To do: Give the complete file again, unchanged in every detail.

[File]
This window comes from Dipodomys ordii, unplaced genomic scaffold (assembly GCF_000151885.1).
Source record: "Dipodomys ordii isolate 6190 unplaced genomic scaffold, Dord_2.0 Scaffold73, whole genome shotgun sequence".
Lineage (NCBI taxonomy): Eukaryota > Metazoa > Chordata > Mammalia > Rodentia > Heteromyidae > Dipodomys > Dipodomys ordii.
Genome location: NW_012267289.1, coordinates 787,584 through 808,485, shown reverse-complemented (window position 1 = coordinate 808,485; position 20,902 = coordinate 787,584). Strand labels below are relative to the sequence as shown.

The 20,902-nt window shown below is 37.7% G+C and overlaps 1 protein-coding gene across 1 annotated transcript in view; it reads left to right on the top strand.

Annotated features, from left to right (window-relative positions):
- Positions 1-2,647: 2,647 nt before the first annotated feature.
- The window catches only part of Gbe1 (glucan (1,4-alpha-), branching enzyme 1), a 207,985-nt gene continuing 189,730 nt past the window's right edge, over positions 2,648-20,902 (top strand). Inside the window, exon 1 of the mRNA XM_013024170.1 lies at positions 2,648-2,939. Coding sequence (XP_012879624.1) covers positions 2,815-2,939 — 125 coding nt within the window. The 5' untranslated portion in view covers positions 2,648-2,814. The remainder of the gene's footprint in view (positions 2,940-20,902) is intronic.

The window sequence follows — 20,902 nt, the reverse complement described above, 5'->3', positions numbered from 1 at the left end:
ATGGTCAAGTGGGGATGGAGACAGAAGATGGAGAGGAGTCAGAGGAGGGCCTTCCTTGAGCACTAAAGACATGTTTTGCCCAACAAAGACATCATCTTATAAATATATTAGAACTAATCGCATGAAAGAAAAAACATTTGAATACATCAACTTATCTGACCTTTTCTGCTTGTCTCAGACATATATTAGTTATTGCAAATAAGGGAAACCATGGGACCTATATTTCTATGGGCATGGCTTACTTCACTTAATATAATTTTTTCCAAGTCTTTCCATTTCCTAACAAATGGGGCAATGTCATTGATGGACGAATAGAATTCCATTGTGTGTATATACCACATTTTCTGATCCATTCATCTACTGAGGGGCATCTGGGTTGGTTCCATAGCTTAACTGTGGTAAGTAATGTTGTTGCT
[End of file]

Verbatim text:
This window comes from Dipodomys ordii, unplaced genomic scaffold (assembly GCF_000151885.1).
Source record: "Dipodomys ordii isolate 6190 unplaced genomic scaffold, Dord_2.0 Scaffold73, whole genome shotgun sequence".
Lineage (NCBI taxonomy): Eukaryota > Metazoa > Chordata > Mammalia > Rodentia > Heteromyidae > Dipodomys > Dipodomys ordii.
Genome location: NW_012267289.1, coordinates 787,584 through 808,485, shown reverse-complemented (window position 1 = coordinate 808,485; position 20,902 = coordinate 787,584). Strand labels below are relative to the sequence as shown.

The 20,902-nt window shown below is 37.7% G+C and overlaps 1 protein-coding gene across 1 annotated transcript in view; it reads left to right on the top strand.

Annotated features, from left to right (window-relative positions):
- Positions 1-2,647: 2,647 nt before the first annotated feature.
- The window catches only part of Gbe1 (glucan (1,4-alpha-), branching enzyme 1), a 207,985-nt gene continuing 189,730 nt past the window's right edge, over positions 2,648-20,902 (top strand). Inside the window, exon 1 of the mRNA XM_013024170.1 lies at positions 2,648-2,939. Coding sequence (XP_012879624.1) covers positions 2,815-2,939 — 125 coding nt within the window. The 5' untranslated portion in view covers positions 2,648-2,814. The remainder of the gene's footprint in view (positions 2,940-20,902) is intronic.

The window sequence follows — 20,902 nt, the reverse complement described above, 5'->3', positions numbered from 1 at the left end:
ATGGTCAAGTGGGGATGGAGACAGAAGATGGAGAGGAGTCAGAGGAGGGCCTTCCTTGAGCACTAAAGACATGTTTTGCCCAACAAAGACATCATCTTATAAATATATTAGAACTAATCGCATGAAAGAAAAAACATTTGAATACATCAACTTATCTGACCTTTTCTGCTTGTCTCAGACATATATTAGTTATTGCAAATAAGGGAAACCATGGGACCTATATTTCTATGGGCATGGCTTACTTCACTTAATATAATTTTTTCCAAGTCTTTCCATTTCCTAACAAATGGGGCAATGTCATTGATGGACGAATAGAATTCCATTGTGTGTATATACCACATTTTCTGATCCATTCATCTACTGAGGGGCATCTGGGTTGGTTCCATAGCTTAACTGTGGTAAGTAATGTTGTTGCT